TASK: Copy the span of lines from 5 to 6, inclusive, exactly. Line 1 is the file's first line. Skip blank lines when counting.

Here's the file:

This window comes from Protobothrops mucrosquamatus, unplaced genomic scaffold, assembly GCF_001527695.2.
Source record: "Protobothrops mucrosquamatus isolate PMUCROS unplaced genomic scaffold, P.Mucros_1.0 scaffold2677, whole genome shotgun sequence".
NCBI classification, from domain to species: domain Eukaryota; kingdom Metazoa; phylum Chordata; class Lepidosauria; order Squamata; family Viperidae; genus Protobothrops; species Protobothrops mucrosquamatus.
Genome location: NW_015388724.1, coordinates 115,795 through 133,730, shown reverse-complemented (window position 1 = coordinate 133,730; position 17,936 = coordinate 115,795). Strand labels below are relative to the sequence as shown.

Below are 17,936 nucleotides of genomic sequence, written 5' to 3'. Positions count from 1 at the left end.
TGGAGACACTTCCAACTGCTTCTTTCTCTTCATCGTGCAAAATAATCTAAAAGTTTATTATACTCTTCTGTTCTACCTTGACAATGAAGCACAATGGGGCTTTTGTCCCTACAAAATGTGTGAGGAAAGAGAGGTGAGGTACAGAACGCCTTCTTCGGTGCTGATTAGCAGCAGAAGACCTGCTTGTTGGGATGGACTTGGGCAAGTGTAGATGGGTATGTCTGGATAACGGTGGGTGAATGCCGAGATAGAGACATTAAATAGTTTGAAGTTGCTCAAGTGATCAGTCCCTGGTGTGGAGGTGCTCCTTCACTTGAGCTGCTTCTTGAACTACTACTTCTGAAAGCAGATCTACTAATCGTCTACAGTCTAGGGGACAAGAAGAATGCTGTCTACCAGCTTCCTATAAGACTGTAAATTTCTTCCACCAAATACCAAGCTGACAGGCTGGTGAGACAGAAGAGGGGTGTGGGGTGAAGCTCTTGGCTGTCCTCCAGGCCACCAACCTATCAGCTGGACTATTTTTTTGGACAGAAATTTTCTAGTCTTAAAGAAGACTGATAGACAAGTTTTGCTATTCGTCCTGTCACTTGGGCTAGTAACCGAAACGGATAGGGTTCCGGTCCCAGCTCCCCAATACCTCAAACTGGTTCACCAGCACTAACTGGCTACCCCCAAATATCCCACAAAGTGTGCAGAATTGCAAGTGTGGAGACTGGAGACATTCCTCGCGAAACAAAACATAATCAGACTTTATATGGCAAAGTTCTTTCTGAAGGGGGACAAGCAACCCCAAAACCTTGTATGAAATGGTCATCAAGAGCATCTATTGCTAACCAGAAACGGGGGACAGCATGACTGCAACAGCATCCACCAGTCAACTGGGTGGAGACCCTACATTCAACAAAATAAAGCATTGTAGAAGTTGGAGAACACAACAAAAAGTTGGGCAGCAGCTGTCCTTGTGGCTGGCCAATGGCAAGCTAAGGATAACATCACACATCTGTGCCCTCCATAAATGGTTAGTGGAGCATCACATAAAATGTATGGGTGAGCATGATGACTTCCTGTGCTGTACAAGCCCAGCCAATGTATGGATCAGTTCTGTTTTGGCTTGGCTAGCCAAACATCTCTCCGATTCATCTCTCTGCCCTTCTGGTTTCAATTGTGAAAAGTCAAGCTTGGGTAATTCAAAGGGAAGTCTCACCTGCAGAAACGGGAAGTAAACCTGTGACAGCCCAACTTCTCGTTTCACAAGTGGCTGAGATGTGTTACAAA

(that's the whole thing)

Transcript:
Below are 17,936 nucleotides of genomic sequence, written 5' to 3'. Positions count from 1 at the left end.
TGGAGACACTTCCAACTGCTTCTTTCTCTTCATCGTGCAAAATAATCTAAAAGTTTATTATACTCTTCTGTTCTACCTTGACAATGAAGCACAATGGGGCTTTTGTCCCTACAAAATGTGTGAGGAAAGAGAGGTGAGGTACAGAACGCCTTCTTCGGTGCTGATTAGCAGCAGAAGACCTGCTTGTTGGGATGGACTTGGGCAAGTGTAGATGGGTATGTCTGGATAACGGTGGGTGAATGCCGAGATAGAGACATTAAATAGTTTGAAGTTGCTCAAGTGATCAGTCCCTGGTGTGGAGGTGCTCCTTCACTTGAGCTGCTTCTTGAACTACTACTTCTGAAAGCAGATCTACTAATCGTCTACAGTCTAGGGGACAAGAAGAATGCTGTCTACCAGCTTCCTATAAGACTGTAAATTTCTTCCACCAAATACCAAGCTGACAGGCTGGTGAGACAGAAGAGGGGTGTGGGGTGAAGCTCTTGGCTGTCCTCCAGGCCACCAACCTATCAGCTGGACTATTTTTTTGGACAGAAATTTTCTAGTCTTAAAGAAGACTGATAGACAAGTTTTGCTATTCGTCCTGTCACTTGGGCTAGTAACCGAAACGGATAGGGTTCCGGTCCCAGCTCCCCAATACCTCAAACTGGTTCACCAGCACTAACTGGCTACCCCCAAATATCCCACAAAGTGTGCAGAATTGCAAGTGTGGAGACTGGAGACATTCCTCGCGAAACAAAACATAATCAGACTTTATATGGCAAAGTTCTTTCTGAAGGGGGACAAGCAACCCCAAAACCTTGTATGAAATGGTCATCAAGAGCATCTATTGCTAACCAGAAACGGGGGACAGCATGACTGCAACAGCATCCACCAGTCAACTGGGTGGAGACCCTACATTCAACAAAATAAAGCATTGTAGAAGTTGGAGAACACAACAAAAAGTTGGGCAGCAGCTGTCCTTGTGGCTGGCCAATGGCAAGCTAAGGATAACATCACACATCTGTGCCCTCCATAAATGGTTAGTGGAGCATCACATAAAATGTATGGGTGAGCATGATGACTTCCTGTGCTGTACAAGCCCAGCCAATGTATGGATCAGTTCTGTTTTGGCTTGGCTAGCCAAACATCTCTCCGATTCATCTCTCTGCCCTTCTGGTTTCAATTGTGAAAAGTCAAGCTTGGGTAATTCAAAGGGAAGTCTCACCTGCAGAAACGGGAAGTAAACCTGTGACAGCCCAACTTCTCGTTTCACAAGTGGCTGAGATGTGTTACAAA